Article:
Sunday, January 16, 2011

New England Patriots Cheerleader from West Bridgewater, MA visits troops and show support for our Military

The New England Patriots may have lost the game we wanted to win, but this local girl has made good as a New England Patriots Cheerleader, visiting troops in Afghanistan. The Cheerleaders visit troops around the world to show them how much we back home support the troops and that the New England Patriots are a world class organization, extending sportsmanship and good will to all.....especially our deployed troops far from home.

Patriots cheerleader from West Bridgewater visits troops in Afghanistan.
By Amanda Reed
Brockton Enterprise
Posted Jan 16, 2011 @ 06:00 AM

QUINCY — Less than a year after Stephanie Petronelli of West Bridgewater made the New England Patriots cheerleading squad, the 20-year-old was in the Middle East serenading U.S. soldiers in her sand-covered uniform.

“When I made the team, I didn’t know what to expect,” said Petronelli, of West Bridgewater.

“I had heard about all of the charitable work they did and all of the places they went, but I had no idea,” she said.

Petronelli – boosted by her Brockton roots – sparked her vocal career at age 12 by singing in boxing rings throughout the region.

Her great uncle, Goody Petronelli, trained Brockton boxing champion Marvelous Marvin Hagler in a city gym.

The 20-year-old started cheering for the professional squad in March, and is one of the youngest on the team.

“My friends and mom all told me to try out, so I did,” Petronelli said.

After about a month of try-outs and callbacks, she made the team.

“It’s a part-time job with a full-time commitment,” she said.

From Dec. 20 to Jan. 1, Petronelli and five other cheerleaders from the 24-member squad visited military bases in Afghanistan, Qatar and Kyrgyzstan.

Petronelli performed four songs, and served as the “master of ceremonies” for many of the performances.

As part of their hourlong show – which included singing, dancing and interacting with the soldiers – the crew invited men and women onstage and asked them to audition as if they were trying out to be a New England Patriots cheerleader or NFL football player.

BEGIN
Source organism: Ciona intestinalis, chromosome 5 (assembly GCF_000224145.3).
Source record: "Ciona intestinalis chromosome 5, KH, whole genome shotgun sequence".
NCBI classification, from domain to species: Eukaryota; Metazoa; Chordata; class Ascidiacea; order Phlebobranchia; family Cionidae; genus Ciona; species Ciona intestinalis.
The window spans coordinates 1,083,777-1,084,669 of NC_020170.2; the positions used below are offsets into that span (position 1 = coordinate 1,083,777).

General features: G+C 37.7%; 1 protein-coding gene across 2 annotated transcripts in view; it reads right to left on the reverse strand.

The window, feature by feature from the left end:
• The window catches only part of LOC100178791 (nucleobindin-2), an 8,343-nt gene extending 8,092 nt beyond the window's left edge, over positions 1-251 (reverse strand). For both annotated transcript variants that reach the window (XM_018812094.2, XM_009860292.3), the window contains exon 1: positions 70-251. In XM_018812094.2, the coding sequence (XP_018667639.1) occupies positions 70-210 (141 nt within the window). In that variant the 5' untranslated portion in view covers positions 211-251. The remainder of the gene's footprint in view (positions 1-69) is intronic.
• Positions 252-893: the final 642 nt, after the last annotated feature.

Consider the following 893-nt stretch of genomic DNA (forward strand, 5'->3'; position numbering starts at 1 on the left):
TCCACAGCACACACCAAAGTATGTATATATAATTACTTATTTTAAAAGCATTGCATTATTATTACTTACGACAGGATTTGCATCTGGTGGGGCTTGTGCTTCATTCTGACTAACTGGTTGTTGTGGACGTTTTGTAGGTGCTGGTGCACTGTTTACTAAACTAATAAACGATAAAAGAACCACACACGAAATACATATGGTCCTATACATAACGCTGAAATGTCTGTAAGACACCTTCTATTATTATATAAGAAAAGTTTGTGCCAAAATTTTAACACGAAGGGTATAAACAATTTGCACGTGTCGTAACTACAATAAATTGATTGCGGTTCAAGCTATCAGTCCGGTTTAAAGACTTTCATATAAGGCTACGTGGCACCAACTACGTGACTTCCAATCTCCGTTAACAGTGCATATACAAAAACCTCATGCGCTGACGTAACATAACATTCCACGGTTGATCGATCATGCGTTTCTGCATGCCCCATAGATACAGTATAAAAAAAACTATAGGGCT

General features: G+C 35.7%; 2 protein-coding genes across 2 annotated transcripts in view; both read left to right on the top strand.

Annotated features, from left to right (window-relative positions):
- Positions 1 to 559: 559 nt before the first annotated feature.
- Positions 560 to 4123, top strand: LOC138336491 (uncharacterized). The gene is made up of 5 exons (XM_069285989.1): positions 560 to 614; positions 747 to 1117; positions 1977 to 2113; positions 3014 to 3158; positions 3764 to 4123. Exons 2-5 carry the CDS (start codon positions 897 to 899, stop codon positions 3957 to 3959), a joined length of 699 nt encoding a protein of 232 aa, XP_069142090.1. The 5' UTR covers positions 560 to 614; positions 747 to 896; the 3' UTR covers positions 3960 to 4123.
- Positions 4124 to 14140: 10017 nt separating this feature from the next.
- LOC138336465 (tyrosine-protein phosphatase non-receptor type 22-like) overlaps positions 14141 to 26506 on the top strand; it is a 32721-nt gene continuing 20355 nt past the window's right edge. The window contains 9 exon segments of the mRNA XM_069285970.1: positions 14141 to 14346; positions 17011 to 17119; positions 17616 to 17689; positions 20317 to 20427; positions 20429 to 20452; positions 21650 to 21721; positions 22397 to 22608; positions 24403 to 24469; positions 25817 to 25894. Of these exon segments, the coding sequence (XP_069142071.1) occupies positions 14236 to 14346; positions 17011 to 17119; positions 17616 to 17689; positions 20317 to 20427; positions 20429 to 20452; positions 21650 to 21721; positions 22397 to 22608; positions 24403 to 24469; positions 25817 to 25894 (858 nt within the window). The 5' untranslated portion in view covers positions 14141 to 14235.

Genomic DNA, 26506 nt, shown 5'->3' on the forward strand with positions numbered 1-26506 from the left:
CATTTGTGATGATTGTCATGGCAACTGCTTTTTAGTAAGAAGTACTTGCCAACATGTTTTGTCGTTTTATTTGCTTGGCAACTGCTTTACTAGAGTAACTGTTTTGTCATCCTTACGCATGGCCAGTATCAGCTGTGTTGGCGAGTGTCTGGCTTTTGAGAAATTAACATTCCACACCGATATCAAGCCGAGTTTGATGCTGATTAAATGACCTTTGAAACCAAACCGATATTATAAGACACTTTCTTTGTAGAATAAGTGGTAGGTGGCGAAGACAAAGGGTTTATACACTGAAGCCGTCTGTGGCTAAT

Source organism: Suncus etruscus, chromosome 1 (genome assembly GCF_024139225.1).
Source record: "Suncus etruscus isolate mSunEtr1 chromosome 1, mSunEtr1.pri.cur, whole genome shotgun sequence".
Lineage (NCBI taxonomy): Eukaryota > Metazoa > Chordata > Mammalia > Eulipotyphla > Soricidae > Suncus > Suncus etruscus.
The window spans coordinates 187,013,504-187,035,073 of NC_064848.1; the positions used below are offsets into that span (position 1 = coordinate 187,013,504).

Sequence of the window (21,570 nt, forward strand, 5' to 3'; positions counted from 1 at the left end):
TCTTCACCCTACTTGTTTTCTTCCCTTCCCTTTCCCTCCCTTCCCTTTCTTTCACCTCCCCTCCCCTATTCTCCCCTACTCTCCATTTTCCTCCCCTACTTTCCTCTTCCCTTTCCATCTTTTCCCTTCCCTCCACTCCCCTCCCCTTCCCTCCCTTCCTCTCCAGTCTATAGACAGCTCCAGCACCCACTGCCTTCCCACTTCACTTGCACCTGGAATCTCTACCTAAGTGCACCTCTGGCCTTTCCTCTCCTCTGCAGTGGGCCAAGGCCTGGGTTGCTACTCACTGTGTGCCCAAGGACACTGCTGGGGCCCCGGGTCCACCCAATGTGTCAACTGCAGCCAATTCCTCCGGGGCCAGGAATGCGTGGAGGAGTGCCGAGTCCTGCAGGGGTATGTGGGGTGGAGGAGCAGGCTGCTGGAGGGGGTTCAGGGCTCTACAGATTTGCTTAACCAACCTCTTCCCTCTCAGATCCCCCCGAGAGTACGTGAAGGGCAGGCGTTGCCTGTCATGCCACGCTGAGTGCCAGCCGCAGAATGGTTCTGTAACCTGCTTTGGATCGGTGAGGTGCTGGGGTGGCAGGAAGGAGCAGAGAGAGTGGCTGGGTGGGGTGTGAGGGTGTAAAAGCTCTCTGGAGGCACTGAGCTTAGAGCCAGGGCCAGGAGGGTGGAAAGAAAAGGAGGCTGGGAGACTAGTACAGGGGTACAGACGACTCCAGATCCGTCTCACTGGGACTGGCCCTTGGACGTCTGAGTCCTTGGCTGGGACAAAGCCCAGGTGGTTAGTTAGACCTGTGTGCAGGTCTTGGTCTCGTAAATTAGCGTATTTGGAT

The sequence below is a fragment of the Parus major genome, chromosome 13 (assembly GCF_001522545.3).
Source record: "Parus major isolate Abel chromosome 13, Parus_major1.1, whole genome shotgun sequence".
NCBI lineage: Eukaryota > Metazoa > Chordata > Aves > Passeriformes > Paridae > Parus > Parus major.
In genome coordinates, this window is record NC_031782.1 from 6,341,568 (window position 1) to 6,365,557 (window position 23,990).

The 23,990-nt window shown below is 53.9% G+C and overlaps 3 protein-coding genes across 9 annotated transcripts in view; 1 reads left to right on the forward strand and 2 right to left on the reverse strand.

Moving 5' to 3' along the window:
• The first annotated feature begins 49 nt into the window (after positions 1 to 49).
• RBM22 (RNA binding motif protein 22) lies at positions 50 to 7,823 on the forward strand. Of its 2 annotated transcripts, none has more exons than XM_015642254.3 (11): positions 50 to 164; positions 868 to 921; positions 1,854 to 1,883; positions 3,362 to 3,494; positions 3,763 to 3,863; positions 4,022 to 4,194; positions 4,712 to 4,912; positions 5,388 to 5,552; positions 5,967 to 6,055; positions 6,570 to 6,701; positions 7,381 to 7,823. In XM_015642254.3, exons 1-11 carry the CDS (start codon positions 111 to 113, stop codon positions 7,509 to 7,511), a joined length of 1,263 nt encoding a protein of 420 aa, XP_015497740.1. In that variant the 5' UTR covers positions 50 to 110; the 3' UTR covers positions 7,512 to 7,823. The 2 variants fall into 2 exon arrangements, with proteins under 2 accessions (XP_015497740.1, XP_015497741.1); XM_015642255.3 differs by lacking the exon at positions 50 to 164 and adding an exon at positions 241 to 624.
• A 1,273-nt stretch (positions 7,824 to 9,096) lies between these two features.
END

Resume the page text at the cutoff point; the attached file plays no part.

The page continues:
During the “audience participation” segment, soldiers were encouraged to trade the traditional “Twelve Days of Christmas” lyrics for what they really wanted during the holiday season.

Their responses, Petronelli said, were both heartwarming and heartbreaking.

“They wanted plane tickets home, seven days of rest and relaxation and time with their loved ones,” she said.

In Kyrgyzstan, where the group spent about five days, the women visited a school and performed for about 40 underprivileged children. The students made up a dance for the cheerleaders, despite the language barrier.

The Patriots group delivered scarves, presents, Christmas cards and stockings. Petronelli said the children clung to the cheerleaders, hugging them, grabbing at their hands, wanting them to play, she said.

On top of badges, patches and souvenirs that the women received as “thank-yous” from each base they visited, the U.S. Air Force presented them with an American flag.

Being away from home on Christmas and New Year’s Day was particularly somber, she said.

“The troops miss holidays and special occasions all year long,” said Petronelli. “It made us appreciate what they go through and what they sacrifice for us.”

But these teammates didn’t just observe the soldiers – they lived like them, too.

In Afghanistan, the women slept at a different base every night, visiting three to four bases per day.

They donned “battle rattle,” or about 40 pounds of protective gear each time they traveled.

They slept in tents, sometimes on bare box springs, took “three-minute military showers” and rode in Black Hawk helicopters when traveling between remote bases.

“If we weren’t performing, we were wearing armor,” Petronelli said. “We were doing everything that they were doing.”

The squad hails from all over New England and members range in age from 18 to 29. They attend four-hour practices on Tuesdays and Thursdays, in addition to game-day practice and required appearances during the week.

A full-time student at Bridgewater State University and a 2009 graduate of West Bridgewater Middle Senior High School, Petronelli is pursuing a degree in communications.

Amanda Reed can be reached at

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